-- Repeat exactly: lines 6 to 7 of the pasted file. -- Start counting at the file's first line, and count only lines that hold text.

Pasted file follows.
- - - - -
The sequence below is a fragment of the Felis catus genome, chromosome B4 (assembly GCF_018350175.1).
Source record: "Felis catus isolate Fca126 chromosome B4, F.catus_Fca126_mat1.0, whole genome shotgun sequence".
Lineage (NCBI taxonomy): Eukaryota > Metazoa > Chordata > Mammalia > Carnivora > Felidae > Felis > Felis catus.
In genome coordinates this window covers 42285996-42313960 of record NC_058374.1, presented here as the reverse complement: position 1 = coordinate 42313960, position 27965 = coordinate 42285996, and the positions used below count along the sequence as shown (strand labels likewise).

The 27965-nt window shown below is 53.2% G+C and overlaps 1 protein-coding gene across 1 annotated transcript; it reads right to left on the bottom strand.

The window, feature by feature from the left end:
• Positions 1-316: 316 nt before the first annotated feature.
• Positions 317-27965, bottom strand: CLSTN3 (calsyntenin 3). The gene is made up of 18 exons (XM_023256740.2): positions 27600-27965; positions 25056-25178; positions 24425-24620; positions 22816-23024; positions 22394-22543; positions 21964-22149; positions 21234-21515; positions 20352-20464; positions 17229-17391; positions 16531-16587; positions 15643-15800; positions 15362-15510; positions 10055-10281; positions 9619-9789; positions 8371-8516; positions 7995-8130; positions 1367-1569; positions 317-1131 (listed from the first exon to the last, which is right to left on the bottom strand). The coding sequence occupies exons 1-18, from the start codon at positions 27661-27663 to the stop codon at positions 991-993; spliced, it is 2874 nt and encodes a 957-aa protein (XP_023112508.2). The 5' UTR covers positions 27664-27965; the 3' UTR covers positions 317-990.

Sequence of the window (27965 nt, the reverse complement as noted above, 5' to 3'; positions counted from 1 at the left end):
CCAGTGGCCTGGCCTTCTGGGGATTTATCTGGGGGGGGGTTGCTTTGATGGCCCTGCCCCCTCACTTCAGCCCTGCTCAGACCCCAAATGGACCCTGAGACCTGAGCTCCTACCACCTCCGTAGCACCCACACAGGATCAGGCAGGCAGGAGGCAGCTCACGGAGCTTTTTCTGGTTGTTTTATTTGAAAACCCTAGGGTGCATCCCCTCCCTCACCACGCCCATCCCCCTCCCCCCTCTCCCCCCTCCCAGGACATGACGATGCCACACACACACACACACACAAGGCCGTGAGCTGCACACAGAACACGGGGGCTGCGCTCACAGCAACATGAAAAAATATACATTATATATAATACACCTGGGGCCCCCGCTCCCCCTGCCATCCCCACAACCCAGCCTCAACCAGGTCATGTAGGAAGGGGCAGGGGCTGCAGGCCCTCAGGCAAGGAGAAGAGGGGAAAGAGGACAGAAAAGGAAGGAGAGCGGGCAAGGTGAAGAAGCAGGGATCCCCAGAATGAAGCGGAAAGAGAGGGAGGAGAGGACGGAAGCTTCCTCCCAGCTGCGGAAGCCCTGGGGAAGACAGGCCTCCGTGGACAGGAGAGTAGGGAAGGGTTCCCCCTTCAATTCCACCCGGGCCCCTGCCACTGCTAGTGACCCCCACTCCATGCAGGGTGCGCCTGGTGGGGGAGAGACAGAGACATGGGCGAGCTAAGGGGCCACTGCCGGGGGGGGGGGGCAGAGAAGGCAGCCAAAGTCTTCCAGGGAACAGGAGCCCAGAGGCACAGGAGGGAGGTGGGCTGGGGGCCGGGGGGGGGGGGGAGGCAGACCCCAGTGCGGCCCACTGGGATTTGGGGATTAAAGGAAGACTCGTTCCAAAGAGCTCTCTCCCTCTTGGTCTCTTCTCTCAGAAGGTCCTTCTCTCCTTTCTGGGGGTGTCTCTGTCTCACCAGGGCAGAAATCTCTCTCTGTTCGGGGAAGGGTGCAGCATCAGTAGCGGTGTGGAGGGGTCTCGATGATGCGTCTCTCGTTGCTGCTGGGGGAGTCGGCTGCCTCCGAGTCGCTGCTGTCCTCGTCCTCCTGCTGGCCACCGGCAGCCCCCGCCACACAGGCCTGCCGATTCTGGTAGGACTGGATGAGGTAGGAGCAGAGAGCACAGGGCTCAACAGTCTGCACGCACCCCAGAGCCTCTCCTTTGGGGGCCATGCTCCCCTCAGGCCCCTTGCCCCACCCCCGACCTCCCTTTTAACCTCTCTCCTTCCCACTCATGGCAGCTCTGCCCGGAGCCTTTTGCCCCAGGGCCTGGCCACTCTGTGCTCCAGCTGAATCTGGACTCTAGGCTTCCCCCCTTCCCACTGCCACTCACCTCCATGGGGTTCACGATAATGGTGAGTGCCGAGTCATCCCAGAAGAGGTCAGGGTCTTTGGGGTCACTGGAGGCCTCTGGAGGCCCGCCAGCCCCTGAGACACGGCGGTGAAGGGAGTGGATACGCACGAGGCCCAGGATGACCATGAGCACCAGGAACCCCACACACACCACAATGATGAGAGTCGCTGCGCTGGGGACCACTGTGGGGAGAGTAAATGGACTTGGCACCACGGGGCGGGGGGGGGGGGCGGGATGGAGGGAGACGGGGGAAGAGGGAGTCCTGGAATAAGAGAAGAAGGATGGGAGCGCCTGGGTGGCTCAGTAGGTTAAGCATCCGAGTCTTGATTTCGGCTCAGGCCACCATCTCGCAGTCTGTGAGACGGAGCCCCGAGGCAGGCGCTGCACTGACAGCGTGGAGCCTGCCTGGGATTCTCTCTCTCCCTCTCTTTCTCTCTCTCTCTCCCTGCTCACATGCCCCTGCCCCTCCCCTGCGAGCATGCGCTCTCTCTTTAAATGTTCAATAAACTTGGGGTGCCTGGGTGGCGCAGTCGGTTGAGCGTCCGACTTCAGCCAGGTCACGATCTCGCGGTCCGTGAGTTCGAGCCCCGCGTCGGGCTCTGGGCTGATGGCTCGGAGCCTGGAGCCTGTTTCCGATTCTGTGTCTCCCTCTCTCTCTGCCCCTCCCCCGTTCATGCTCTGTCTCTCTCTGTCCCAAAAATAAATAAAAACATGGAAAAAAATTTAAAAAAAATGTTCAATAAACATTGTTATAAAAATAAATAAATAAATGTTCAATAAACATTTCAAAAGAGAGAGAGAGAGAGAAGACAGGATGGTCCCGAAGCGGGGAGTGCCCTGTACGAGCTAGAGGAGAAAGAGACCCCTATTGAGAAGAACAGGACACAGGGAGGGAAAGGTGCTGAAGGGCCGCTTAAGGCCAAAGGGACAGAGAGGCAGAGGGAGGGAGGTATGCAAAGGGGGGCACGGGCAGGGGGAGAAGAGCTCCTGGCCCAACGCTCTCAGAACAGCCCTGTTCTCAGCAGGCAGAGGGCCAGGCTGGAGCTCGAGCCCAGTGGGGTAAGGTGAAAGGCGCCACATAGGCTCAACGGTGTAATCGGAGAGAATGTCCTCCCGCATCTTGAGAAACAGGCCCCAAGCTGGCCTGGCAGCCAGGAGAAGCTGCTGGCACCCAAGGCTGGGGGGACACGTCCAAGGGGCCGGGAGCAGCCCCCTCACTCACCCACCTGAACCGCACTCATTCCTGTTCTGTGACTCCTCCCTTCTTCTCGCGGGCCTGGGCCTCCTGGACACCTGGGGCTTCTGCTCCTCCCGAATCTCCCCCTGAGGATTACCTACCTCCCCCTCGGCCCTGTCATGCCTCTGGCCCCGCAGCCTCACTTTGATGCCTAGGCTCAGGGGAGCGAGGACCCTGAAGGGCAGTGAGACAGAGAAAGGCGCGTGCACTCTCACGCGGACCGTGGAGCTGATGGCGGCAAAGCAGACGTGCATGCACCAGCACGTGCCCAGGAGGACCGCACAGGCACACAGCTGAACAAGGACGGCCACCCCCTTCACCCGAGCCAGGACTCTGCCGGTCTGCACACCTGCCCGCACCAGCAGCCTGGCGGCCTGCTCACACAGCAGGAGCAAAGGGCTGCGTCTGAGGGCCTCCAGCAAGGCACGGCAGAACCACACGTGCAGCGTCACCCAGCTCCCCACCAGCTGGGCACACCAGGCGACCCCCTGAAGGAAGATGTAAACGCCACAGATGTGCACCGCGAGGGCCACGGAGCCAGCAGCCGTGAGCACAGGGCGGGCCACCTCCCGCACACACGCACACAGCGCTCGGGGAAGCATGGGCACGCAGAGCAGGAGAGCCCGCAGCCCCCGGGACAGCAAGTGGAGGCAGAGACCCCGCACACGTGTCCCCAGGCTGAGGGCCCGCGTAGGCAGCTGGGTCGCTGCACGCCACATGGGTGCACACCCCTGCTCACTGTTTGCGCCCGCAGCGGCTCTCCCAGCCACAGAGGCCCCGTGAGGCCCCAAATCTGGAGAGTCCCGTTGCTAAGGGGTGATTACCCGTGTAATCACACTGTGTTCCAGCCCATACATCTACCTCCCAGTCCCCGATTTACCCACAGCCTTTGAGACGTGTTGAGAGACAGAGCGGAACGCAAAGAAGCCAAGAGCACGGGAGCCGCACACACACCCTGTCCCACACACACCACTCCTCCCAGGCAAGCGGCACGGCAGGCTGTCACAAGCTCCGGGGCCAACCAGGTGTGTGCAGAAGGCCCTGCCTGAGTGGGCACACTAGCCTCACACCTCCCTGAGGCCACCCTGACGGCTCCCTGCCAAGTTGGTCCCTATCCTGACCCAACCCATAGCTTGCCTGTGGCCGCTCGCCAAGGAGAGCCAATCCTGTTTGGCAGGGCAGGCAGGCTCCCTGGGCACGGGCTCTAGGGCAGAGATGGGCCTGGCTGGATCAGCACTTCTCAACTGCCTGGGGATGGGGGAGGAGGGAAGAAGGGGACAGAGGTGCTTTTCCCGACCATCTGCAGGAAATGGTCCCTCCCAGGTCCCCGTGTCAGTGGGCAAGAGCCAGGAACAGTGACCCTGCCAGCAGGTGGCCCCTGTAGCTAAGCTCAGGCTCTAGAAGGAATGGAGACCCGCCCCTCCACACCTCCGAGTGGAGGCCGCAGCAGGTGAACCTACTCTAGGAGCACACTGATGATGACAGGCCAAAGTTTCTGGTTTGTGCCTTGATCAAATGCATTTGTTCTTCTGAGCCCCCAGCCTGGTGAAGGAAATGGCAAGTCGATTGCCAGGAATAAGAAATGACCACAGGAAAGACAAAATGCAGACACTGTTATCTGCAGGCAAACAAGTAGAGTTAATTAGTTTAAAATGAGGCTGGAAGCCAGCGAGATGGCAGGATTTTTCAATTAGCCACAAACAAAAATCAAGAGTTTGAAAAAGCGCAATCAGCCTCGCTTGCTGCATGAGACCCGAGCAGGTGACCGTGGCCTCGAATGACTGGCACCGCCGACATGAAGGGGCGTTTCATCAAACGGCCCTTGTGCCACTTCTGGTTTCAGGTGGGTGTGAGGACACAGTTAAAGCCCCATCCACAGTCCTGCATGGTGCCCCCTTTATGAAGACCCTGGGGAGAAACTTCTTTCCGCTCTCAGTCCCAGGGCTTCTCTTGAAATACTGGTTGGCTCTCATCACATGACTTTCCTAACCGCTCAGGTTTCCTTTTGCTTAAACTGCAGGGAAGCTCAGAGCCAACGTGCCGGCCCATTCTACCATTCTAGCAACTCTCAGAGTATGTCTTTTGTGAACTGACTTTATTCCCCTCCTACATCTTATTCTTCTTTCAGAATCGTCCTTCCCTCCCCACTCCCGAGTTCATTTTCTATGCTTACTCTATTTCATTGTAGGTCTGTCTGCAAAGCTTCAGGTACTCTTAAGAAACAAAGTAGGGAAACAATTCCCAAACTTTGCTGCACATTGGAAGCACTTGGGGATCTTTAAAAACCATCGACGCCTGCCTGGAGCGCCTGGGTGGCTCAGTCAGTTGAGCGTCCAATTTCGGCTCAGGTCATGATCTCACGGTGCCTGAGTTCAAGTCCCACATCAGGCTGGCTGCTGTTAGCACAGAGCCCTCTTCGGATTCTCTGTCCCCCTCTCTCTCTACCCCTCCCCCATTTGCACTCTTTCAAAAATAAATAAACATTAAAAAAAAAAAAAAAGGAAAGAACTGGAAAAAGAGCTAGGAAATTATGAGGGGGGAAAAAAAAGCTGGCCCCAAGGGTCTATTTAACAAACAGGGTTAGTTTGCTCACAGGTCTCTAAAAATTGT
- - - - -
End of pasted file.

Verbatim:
The window, feature by feature from the left end:
• Positions 1-316: 316 nt before the first annotated feature.